For as long as I can recall I have always felt like and outsider. I believed that I was this deep, dark individual that nobody could possibly understand. Some of this comes from being an autistic child and starting school with significant verbal and developmental delays. I knew I was different from my peers since the age of three. I was mistreated and bullied due to my differences. As I grew older my mistreatment would follow me all throughout my life. The feeling of isolation hurt deeply.
To cope I would turn to escapism.As a kid that meant writing poems or drawing pictures. In my thirties it meant lines of heroin off of my desk.
All throughout my life I swore I would never drink or do drugs. The altered state of mind from substances frightened me. I was clean until thirty and then went into full blown addiction.
Being autistic I have strong passions that appear as obsession to others. As a kid my passions were dinosaurs,various musical artists and foreign countries. They are typically called “special interests“ but I always believed “strong passion” is more accurate. My passions can be a gift or a curse. Until recently they were healthy and advantageous to me.
Now my passion is opiates and it hasn’t been healthy. It nearly took my life on more than one occasion.
So how did this all start? How did a person clean until thirty give control of their life to opiates?
Let’s start at the beginning of my history with substances .
I was very shy socially. I was always the girl who felt invisible and as if people walk right over me. This caused me to great anxiety in social situations. In attempt to overcome this I decided to live out of a backpack and travel the world. One day I was invited to a bar by people in my hostel. I was extremely nervous and felt out of place. I then took a drink and all of this melted away. I felt confident and desirable. This opened up the doors for my brain to feel what substances could do. As I staggered through the streets of Krakow, It felt as if all sorrow melted away.
That one drink soon turned into five binges per week when I would go out at 11 PM and return at 7 AM drunk out of my mind. Sometimes I would black out and wake up on a park bench and once in a hospital.
After my time as a drifter, I moved to New York City where I put those days behind me or so I thought. During the great lockdowns of 2020, I would drink a bottle of wine a day. My mindset of isolation morphed into deep depression . I had let my mental health go to hell and was too depressed to seek treatment . This bout of depression lasted for a few years. Suicidal thought wouldn’t leave my mind and was shocked I hadn’t yet committed suicide.
Everything to me felt hopeless. It was so hard to get out of bed. I said to myself “I have one last shot” and soon began treating it myself. I had read a segment on psychedelic therapy for treating depression and I found hope. I was so sick of suffering and all the pain from a life of trauma.
A friend told me where to get mushrooms and a psychological dependency soon began. At first the tripping was beneficial. I walked around proclaiming that I found the cure to depression. I was soon obsessed with the altered state of reality caused by psychedelics. My passion soon became tripping and the more academic mycology (the study of fungi). I tripped every day for months . My life ambition soon became a “mushroom grower” which basically means that I wanted to be a drug dealer. My room was a mushroom grow house and my mind , an encyclopedia of psychedelic drugs. I even made a drug checklist and checked off Mescaline , LSD, MDMA, DMT, Salvia, Cocaine, ketamine and kratom.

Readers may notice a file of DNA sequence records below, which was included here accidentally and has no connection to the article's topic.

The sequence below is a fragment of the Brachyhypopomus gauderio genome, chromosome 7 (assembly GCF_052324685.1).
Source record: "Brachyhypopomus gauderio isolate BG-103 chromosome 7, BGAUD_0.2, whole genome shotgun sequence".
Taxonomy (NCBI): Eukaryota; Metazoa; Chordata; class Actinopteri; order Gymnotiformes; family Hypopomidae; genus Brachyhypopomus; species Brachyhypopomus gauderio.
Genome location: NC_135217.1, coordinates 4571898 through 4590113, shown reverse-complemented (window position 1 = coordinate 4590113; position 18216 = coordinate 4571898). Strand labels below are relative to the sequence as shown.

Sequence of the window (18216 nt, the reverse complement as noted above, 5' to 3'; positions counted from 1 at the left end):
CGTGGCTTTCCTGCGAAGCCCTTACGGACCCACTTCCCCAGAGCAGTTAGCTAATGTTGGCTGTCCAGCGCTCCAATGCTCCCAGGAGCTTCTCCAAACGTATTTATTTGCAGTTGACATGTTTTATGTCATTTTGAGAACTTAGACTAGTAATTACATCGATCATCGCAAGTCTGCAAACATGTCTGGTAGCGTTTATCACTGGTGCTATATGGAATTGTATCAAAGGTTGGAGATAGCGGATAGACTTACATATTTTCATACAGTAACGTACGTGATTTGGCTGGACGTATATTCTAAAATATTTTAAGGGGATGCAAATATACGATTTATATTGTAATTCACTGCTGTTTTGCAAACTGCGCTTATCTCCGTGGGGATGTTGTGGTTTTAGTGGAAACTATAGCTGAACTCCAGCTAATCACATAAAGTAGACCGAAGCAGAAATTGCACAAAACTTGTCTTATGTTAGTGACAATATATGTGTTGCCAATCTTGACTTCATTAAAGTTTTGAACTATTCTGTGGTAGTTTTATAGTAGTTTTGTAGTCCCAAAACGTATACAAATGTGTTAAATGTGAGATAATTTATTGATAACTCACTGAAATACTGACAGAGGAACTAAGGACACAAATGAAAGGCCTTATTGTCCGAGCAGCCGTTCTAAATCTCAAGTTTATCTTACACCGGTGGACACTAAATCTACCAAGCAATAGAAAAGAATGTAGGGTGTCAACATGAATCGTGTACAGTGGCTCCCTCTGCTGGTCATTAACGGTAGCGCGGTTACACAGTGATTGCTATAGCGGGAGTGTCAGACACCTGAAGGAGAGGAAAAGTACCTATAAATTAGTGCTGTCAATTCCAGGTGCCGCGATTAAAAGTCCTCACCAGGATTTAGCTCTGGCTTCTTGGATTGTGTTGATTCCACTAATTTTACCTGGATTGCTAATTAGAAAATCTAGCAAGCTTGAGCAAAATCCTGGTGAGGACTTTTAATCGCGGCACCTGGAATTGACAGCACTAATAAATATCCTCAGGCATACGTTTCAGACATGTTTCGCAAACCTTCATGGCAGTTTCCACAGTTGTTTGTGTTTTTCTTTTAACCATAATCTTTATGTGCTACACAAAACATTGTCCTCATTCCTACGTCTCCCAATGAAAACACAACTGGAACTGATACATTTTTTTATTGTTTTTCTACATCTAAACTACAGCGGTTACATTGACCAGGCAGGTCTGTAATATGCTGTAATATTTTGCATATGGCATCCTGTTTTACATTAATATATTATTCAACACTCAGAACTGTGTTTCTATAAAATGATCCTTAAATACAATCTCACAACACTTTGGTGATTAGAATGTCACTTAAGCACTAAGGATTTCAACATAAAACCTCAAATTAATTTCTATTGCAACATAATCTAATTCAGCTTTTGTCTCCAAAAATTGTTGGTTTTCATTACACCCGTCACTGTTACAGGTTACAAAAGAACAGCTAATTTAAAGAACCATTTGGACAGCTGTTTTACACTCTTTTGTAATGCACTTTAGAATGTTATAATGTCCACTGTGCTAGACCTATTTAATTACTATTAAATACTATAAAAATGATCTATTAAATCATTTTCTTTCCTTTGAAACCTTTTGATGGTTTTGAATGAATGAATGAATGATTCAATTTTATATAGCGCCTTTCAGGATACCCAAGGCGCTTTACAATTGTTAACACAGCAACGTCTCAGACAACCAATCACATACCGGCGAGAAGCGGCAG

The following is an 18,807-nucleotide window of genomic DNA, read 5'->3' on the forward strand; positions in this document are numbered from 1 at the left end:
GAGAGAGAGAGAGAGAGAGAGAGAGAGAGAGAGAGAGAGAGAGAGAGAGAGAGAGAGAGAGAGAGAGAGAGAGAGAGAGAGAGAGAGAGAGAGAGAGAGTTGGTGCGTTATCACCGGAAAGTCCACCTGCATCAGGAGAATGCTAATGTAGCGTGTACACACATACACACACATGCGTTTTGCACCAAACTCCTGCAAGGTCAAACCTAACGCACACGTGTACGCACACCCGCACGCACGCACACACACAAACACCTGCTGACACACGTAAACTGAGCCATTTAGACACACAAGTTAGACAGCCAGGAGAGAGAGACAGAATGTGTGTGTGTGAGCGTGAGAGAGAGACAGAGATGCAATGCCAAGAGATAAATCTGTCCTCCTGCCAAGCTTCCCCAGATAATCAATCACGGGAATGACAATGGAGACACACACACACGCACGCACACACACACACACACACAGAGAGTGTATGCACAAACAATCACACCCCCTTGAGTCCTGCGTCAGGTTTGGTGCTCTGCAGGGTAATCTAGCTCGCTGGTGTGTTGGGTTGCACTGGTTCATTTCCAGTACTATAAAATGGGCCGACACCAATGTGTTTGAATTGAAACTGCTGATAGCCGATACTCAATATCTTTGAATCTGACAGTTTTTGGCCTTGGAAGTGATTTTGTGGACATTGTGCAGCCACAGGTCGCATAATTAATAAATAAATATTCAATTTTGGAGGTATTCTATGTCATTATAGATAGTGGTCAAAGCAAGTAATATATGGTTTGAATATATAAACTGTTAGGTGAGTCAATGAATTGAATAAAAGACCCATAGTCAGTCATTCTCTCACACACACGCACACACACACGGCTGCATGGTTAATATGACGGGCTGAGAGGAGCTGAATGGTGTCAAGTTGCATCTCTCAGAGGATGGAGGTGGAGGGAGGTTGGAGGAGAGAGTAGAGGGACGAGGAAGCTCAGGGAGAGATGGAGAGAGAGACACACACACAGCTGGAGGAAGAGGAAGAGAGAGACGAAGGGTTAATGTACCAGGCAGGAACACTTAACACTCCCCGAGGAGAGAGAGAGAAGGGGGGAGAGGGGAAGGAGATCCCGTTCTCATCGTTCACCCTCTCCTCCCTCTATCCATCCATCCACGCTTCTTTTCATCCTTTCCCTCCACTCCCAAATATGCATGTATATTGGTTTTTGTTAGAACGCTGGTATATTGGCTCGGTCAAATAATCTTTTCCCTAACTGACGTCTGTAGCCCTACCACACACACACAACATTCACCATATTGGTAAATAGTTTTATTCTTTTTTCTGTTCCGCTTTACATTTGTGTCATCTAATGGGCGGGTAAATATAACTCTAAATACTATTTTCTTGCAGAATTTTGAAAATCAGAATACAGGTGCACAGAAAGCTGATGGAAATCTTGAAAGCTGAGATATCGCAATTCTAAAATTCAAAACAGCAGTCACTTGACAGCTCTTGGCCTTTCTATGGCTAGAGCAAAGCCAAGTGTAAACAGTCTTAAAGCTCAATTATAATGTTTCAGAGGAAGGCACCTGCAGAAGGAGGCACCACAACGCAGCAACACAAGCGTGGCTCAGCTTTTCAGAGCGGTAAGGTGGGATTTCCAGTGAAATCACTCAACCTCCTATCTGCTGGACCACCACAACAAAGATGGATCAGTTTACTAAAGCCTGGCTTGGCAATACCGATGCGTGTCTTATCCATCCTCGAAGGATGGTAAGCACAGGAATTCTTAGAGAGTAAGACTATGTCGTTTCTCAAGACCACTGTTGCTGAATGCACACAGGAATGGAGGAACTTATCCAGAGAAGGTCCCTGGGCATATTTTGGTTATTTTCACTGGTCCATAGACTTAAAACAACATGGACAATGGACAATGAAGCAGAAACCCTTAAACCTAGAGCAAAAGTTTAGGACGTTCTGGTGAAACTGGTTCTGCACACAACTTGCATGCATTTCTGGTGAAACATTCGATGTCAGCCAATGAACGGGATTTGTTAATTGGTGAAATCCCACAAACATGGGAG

I had always told myself that it is impossible for me to have a bad trip. Then the unspeakable happened. After 200 or so trips I had a horror trip. My ego died a temporary death and I went into psychosis. I saw demons popping out of every which direction. I even called my mom to tell her goodbye and that I had died. I believed I was dead at the time and even thought of jumping off the roof of my building to make it permanent. It felt as if I were living in a horror movie. I tried to save my passion but couldn’t. Mushrooms would never be the same. I had to kill the passion or replace it.
I then remembered kratom and how it hits the opioid receptors of the brain. I soon was a regular at the kava bar nodding off to several cups of red kratom. I asked a man at the kava bar if he knew where I could get something stronger. He would then introduce me to my dope dealer.
I knew how addictive and deadly heroin was. The thing is I didn’t cared if I died at the time. 12-step programs proclaim in our drug use we were slowly committing suicide and that was partially my intent. I was trying to prevent myself from committing suicide. I thought heroin was my best option. I was a person who wanted to die but couldn’t pull the trigger. I thought to myself “Lets experiment with this to see if it gives me joy or numbs the pain.” I approached the dealer and bought perhaps one of the most stigmatized drugs in history.
I won’t lie. My first bag of heroin was amazing. As an agnostic I felt as if I went to heaven. The intense joy was beyond the grasp of words. No human being is meant to feel this intense joy. If you want to hear a story telling you “heroin is horrible and doesn’t feel good.”, I am not the person to do that . In fact it felt so nice I bought a bag the next day and the next day and would take it everyday until I finally went to rehab. The high you get at the start soon weakens and you are forever chasing the high. That is one of the dangers of opiates. Your tolerance goes up and so does your daily dose.
I had found my drug of choice. Unlike mushrooms it felt emotionally safe and as if a warm blanket was over me. It was more predictable and it numbed all the pain.
As soon as I found something to numb the depression and allow me to feel joy, I was lost. I do not believe you can be physically dependent on a substance in a day but it captured me emotionally. I had wondered how I ever lived without it. Every moment of my life would soon involve finding and using heroin . The sorrow was still there but at least I could mask it.
I would hide my dope use to my friends and soon had a secret life. There were many reasons for that. Opiate use is highly stigmatized and I felt the need to protect myself. I also didn’t want my friends and family to worry.